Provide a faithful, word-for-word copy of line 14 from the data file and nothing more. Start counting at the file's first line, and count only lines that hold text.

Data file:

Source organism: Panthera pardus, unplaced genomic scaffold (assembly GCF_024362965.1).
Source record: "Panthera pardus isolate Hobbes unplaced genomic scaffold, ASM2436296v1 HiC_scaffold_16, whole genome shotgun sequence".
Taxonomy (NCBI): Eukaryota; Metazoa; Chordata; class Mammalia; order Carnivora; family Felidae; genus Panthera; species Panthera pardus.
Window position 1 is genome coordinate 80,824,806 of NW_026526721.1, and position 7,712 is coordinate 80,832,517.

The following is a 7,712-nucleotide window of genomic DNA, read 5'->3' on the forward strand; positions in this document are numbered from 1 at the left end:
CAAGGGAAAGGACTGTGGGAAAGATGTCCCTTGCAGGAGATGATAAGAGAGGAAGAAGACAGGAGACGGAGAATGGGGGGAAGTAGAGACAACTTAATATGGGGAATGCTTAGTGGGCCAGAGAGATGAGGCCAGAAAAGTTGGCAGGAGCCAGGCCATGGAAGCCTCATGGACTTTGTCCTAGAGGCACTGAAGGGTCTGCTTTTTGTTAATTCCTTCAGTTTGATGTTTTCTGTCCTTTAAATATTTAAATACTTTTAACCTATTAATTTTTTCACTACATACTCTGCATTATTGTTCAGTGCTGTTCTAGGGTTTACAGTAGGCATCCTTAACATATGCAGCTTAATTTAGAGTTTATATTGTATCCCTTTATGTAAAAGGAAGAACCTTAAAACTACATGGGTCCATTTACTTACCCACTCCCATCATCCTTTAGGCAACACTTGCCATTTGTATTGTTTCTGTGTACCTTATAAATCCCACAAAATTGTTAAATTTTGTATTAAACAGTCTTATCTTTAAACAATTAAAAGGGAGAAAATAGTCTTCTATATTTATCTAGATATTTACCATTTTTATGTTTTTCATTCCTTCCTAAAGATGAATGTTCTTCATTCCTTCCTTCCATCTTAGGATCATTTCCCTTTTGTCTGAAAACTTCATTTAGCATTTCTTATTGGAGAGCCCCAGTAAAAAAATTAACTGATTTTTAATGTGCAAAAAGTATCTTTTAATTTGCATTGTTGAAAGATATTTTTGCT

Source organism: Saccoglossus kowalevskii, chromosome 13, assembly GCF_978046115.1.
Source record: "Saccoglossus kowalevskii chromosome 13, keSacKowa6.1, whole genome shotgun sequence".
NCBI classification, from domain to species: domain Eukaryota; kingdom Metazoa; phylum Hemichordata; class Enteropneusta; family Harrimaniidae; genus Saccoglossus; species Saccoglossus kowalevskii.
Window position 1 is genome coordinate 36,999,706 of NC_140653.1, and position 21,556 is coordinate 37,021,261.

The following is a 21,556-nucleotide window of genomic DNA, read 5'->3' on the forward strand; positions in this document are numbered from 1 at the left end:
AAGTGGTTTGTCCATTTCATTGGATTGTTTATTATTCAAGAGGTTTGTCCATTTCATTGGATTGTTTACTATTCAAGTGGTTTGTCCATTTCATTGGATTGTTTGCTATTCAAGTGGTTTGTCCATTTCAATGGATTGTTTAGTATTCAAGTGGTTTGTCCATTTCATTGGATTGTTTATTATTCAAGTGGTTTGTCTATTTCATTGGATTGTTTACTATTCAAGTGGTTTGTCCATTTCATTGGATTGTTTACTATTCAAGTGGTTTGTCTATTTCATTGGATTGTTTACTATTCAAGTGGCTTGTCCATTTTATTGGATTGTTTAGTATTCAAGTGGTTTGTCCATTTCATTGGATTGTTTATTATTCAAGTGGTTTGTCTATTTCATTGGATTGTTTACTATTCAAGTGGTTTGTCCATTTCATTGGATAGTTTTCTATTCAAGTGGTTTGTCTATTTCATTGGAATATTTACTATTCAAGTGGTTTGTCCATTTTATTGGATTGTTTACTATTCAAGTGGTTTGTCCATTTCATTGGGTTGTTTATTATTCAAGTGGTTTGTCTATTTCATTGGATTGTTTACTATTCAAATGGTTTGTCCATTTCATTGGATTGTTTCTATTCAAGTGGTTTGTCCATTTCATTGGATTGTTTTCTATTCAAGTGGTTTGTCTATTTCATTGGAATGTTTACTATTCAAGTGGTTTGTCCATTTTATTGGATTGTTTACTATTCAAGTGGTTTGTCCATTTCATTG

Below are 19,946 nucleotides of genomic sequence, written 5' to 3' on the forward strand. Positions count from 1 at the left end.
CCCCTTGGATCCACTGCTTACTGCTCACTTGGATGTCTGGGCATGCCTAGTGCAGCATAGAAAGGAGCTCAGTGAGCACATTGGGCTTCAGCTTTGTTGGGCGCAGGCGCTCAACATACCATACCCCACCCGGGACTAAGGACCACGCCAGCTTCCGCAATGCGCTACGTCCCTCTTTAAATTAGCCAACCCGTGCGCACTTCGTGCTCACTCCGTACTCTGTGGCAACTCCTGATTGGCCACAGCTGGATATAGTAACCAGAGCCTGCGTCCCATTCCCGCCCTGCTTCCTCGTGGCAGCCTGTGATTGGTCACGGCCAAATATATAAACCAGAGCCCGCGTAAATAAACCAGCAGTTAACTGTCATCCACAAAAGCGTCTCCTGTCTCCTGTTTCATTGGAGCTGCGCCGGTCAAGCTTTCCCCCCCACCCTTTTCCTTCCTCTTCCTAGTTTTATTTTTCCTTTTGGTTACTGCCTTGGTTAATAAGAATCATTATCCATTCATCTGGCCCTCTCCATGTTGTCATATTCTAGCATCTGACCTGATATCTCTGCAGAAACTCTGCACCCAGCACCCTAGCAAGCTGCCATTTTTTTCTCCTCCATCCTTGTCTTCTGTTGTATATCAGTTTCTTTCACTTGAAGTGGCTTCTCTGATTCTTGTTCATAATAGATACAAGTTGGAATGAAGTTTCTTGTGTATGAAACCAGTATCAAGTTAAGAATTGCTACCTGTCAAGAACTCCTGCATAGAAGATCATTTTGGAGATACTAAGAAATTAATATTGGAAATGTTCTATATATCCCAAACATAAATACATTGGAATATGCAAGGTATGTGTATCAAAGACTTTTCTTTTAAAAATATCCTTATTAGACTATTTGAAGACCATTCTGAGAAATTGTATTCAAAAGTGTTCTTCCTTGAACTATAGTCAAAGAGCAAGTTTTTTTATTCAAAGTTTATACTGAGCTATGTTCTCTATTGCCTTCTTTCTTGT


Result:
CCCCTTGGATCCACTGCTTACTGCTCACTTGGATGTCTGGGCATGCCTAGTGCAGCATAGAAAGGAGCTCAGTGAGCACATTGGGCTTCAGCTTTGTTGGGCGCAGGCGCTCAACATACCATACCCCACCCGGGACTAAGGACCACGCCAGCTTCCGCAATGCGCTACGTCCCTCTTTAAATTAGCCAACCCGTGCGCACTTCGTGCTCACTCCGTACTCTGTGGCAACTCCTGATTGGCCACAGCTGGATATAGTAACCAGAGCCTGCGTCCCATTCCCGCCCTGCTTCCTCGTGGCAGCCTGTGATTGGTCACGGCCAAATATATAAACCAGAGCCCGCGTAAATAAACCAGCAGTTAACTGTCATCCACAAAAGCGTCTCCTGTCTCCTGTTTCATTGGAGCTGCGCCGGTCAAGCTTTCCCCCCCACCCTTTTCCTTCCTCTTCCTAGTTTTATTTTTCCTTTTGGTTACTGCCTTGGTTAATAAGAATCATTATCCATTCATCTGGCCCTCTCCATGTTGTCATATTCTAGCATCTGACCTGATATCTCTGCAGAAACTCTGCACCCAGCACCCTAGCAAGCTGCCATTTTTTTCTCCTCCATCCTTGTCTTCTGTTGTATATCAGTTTCTTTCACTTGAAGTGGCTTCTCTGATTCTTGTTCATAATAGATACAAGTTGGAATGAAGTTTCTTGTGTATGAAACCAGTATCAAGTTAAGAATTGCTACCTGTCAAGAACTCCTGCATAGAAGATCATTTTGGAGATACTAAGAAATTAATATTGGAAATGTTCTATATATCCCAAACATAAATACATTGGAATATGCAAGGTATGTGTATCAAAGACTTTTCTTTTAAAAATATCCTTATTAGACTATTTGAAGACCATTCTGAGAAATTGTATTCAAAAGTGTTCTTCCTTGAACTATAGTCAAAGAGCAAGTTTTTTTATTCAAAGTTTATACTGAGCTATGTTCTCTATTGCCTTCTTTCTTGT